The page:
Tuesday, November 2, 2010

Mental health and mortality

By Richard P. Holm, M.D.

Mental and emotional problems are everywhere. More than half of what I do, as a general internist, is to help people deal with emotional problems. It comes with the heartbreak and suffering of loss, pain, or growing old, with debilitating illnesses, and with the burden of mental illness itself. It is truly a challenge to try to help people cope with such trouble.

This September a large, 13-year Canadian study reported a 322-percent higher death rate in people taking minor tranquillizers compared with those not taking such medicines. Use of this type of drug can be taken as an indicator of emotional problems. Looking closer, there were huge socio-demographic and lifestyle differences between groups.

The study implied that if one comes from a tough neighborhood, drops out of school, struggles with addiction, abuses alcohol, smokes, does not exercise, and has mental health problems, then the risk of premature death is more than three times higher than one without such problems. In other words, emotional illness often walks side-by-side with tough social, economic, and health problems. And the combination is associated with premature death.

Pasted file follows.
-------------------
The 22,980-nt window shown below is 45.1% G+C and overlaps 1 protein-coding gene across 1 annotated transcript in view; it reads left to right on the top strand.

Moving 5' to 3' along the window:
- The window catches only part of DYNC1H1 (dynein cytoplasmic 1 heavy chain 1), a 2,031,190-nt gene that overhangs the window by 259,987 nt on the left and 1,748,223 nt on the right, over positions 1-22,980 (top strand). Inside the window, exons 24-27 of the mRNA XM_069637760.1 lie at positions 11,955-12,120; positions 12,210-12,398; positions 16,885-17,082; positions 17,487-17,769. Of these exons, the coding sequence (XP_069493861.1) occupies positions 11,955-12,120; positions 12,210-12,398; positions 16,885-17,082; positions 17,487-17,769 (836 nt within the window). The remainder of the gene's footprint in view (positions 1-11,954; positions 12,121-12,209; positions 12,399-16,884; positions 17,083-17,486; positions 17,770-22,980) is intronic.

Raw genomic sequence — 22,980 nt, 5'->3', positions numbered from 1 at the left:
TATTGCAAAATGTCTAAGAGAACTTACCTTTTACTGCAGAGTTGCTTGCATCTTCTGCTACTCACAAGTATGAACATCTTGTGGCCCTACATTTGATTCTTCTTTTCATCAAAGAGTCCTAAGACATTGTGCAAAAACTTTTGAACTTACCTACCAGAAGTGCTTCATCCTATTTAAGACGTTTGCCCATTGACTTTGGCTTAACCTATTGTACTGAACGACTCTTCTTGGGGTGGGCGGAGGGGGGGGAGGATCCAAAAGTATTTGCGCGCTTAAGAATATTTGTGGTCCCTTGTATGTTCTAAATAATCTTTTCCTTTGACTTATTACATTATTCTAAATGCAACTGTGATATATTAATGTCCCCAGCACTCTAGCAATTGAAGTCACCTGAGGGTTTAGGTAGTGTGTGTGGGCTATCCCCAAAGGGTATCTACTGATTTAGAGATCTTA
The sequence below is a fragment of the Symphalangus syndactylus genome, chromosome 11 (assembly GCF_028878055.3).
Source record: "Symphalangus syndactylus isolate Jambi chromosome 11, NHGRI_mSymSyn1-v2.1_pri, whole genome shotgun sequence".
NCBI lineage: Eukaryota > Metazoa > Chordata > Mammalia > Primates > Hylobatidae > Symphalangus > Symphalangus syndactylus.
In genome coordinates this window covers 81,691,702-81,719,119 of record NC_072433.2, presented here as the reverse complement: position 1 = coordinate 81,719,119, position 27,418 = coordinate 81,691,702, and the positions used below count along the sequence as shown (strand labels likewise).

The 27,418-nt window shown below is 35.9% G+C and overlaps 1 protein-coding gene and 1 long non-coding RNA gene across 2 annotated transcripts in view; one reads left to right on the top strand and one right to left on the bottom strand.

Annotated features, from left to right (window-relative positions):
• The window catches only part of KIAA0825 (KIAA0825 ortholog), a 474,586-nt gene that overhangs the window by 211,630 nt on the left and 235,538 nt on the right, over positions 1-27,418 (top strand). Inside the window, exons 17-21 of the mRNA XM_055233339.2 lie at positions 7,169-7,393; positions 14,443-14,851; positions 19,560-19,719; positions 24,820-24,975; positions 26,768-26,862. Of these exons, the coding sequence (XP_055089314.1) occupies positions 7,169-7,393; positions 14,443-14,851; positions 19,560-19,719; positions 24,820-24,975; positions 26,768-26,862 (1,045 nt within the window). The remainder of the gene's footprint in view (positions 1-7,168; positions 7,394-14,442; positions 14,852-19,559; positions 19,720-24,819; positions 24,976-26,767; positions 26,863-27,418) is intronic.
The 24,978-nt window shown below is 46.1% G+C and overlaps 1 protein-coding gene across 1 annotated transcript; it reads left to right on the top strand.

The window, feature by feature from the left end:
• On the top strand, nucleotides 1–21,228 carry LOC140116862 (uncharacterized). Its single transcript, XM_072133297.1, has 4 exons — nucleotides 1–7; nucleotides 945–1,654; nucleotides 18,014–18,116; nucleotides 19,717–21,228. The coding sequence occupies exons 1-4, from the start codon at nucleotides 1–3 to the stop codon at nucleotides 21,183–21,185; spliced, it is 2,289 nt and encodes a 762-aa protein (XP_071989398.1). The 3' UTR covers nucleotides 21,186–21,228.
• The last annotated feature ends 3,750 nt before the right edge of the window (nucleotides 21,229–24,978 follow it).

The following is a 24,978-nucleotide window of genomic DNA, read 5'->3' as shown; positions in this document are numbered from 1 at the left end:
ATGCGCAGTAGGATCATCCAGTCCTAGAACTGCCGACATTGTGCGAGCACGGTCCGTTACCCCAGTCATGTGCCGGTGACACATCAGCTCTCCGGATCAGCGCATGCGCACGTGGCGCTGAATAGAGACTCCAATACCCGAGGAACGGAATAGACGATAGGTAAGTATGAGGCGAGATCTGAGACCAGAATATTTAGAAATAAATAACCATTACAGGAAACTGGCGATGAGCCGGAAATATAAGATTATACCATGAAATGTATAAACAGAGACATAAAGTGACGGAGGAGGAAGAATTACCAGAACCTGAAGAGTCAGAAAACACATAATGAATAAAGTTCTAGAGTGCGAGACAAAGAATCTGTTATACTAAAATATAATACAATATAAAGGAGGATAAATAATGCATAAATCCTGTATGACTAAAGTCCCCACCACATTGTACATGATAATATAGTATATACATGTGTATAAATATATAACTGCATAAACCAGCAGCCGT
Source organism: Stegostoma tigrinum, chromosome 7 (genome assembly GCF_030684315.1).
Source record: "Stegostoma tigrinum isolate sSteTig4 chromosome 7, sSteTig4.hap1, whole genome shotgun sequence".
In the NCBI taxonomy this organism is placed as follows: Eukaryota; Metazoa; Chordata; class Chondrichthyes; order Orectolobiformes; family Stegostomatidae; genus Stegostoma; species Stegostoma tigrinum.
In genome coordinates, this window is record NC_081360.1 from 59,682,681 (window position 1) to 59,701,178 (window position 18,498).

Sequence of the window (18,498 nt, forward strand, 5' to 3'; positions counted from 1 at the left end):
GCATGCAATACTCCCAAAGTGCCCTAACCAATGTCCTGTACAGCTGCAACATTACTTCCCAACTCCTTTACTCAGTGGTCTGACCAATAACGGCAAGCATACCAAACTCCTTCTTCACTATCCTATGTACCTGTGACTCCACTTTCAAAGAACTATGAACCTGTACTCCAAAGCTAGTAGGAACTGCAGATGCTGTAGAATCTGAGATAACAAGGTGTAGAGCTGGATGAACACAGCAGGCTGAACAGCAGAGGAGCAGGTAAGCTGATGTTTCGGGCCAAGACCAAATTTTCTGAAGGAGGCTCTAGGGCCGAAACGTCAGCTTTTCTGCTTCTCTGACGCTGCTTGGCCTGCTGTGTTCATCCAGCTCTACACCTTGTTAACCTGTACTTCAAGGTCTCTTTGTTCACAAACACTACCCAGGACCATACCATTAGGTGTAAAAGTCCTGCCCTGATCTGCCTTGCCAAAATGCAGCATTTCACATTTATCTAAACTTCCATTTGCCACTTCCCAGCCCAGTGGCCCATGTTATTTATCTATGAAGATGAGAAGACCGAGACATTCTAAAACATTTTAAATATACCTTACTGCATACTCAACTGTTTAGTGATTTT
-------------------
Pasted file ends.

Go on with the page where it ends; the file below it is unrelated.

There was also an inference from the study that the use of minor tranquilizer-type sleeping medicine might alone carry some risk to one’s physical health. My personal interpretation from the data is that sleeping pills and anti-anxiety medicines can cover up or make worse an underlying depression. What’s more, these tranquilizers often put off or prevent appropriate therapy, such as counseling, exercise programs, and very effective antidepressant medicines.

Mental health is truly an important ideal but it comes and goes for each of us as we struggle and meander through our lives. Physicians and care providers have tools to help, including ears to listen, words of advice, and sometimes even good medicine to prescribe. To ignore indicators that there might be a mental health problem could mean the difference between life and death.

Dr. Rick Holm wrote this editorial for “On Call®,” a weekly program about health on South Dakota Public Broadcasting-Television that is produced by the South Dakota Cooperative Extension Service. “On Call” airs Thursdays on South Dakota Public Broadcasting-Television at 7 p.m. Central, 6 p.m. Mountain.

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